Searching for Solutions on Covid, U.F.O.s and Sicknesses, Spy Companies Flip to Scientists

Seeking Answers on Covid, U.F.O.s and Illnesses, Spy Agencies Turn to Scientists

However, the recent challenges facing intelligence agencies have required a different range of scientific expertise, including some areas in which authorities have invested fewer resources over the years.

“This is a really interesting moment when national security interests have shifted from some of the Cold War interests,” said Sue Gordon, a former top intelligence officer. “The priorities are changing now.”

Given not only the immediate unresolved security issues, but also the longer-term challenge of improving the collection of information on climate change, Avril D. Haines, director of the National Intelligence Service, has urged authorities to provide undergraduate and postgraduate students with extensive scientific knowledge.

“The DNI believes that the changing threat landscape requires intelligence agencies to develop and invest in a talented workforce, including those with scientific and technological backgrounds,” said Matt Lahr, a spokesman for Ms. Haines. “Without this know-how, we will not only not be competitive, but also not master the challenges we are facing today.”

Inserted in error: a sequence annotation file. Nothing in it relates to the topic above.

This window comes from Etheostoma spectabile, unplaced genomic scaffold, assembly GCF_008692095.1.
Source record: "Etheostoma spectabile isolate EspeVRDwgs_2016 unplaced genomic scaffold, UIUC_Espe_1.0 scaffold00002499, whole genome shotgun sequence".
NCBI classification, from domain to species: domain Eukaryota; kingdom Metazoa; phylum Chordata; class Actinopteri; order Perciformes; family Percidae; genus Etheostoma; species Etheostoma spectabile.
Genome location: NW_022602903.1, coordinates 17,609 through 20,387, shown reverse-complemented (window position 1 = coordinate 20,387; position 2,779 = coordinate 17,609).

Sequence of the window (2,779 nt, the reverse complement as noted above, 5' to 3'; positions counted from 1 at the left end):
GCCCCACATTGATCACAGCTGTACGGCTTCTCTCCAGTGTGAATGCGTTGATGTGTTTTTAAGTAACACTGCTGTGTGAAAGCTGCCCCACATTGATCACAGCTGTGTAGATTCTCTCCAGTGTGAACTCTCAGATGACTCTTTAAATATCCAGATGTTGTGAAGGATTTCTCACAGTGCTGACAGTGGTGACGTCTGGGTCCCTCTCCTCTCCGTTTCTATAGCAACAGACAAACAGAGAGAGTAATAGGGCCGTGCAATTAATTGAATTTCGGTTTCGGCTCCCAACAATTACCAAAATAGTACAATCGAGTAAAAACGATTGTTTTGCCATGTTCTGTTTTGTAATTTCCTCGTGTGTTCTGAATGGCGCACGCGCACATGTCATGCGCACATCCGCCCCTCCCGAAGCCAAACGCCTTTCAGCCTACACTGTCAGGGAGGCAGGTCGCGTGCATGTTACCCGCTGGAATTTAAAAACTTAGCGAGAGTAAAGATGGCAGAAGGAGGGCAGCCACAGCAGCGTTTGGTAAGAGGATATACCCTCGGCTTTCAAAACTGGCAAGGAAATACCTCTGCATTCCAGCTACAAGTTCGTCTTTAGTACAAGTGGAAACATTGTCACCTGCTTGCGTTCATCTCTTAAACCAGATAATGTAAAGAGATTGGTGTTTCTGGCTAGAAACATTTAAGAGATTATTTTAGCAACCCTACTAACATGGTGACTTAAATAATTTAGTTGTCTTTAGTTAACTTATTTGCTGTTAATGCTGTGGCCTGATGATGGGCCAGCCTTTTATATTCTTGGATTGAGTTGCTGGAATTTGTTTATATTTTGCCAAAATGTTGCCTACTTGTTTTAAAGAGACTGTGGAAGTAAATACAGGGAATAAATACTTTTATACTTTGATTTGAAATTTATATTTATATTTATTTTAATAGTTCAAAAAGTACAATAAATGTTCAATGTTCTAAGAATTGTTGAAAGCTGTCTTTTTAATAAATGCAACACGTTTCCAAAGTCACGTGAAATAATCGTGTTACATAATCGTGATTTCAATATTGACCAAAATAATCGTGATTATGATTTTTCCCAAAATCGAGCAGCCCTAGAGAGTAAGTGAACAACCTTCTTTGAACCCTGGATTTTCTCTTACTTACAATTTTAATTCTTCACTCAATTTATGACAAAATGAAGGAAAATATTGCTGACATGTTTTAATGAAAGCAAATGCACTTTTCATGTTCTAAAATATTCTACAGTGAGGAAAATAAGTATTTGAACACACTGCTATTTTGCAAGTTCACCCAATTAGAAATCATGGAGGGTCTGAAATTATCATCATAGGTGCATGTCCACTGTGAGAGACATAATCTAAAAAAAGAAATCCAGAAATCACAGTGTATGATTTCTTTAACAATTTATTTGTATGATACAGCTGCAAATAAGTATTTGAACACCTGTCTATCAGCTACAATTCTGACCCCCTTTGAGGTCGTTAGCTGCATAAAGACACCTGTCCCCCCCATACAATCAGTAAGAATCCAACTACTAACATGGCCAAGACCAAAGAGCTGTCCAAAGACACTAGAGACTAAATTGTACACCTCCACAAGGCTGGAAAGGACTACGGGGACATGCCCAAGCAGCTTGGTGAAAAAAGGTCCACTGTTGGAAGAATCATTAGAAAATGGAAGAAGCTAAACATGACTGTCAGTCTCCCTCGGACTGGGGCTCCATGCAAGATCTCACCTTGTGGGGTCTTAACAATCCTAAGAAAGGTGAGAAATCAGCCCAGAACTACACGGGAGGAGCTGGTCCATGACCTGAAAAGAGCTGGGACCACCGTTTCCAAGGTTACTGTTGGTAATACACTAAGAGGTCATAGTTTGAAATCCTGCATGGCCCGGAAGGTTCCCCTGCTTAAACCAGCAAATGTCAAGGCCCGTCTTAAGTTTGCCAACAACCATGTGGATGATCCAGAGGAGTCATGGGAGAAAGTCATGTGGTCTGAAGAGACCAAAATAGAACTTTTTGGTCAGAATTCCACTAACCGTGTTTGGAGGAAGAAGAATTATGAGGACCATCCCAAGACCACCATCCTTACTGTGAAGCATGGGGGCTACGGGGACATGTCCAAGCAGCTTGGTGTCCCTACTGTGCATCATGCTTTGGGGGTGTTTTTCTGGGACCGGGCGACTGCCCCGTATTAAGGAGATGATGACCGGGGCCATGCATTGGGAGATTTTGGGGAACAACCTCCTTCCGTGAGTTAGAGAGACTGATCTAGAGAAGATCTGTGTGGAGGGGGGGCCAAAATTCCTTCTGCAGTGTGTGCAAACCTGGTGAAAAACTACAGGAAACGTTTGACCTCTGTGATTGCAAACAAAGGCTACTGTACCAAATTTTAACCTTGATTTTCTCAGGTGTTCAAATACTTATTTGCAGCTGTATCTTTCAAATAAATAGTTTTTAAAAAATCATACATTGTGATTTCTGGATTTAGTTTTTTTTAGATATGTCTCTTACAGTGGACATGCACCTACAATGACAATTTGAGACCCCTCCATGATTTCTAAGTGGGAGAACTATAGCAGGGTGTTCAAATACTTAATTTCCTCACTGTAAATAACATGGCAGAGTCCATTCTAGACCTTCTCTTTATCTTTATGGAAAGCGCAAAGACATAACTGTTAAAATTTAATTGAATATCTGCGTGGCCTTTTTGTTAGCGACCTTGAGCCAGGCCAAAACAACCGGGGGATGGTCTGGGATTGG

Officials are also trying to make wider use of existing initiatives. For example, Ms. Haines’ office has polled its science and technology expert group, a group of about 500 scientists who volunteer to help intelligence agencies answer scientific problems, more aggressively.

Officials have asked these scientists about coronavirus mutations, as well as climate change and the availability of natural resources. While the experts in the expert group do not conduct intelligence analysis, their responses may help such analysts within the authorities draw more precise conclusions, intelligence officials said.

In other cases, the efforts to bring in external expertise are new.

During the Trump administration, the State Department hired the National Academies of Sciences, Engineering and Medicine to investigate Havana Syndrome. The report concluded that a microwave weapon was a likely cause of many of the incidents but was partially hampered by a lack of access to information; Not all material collected by the intelligence services was made available to scientists, officials said.


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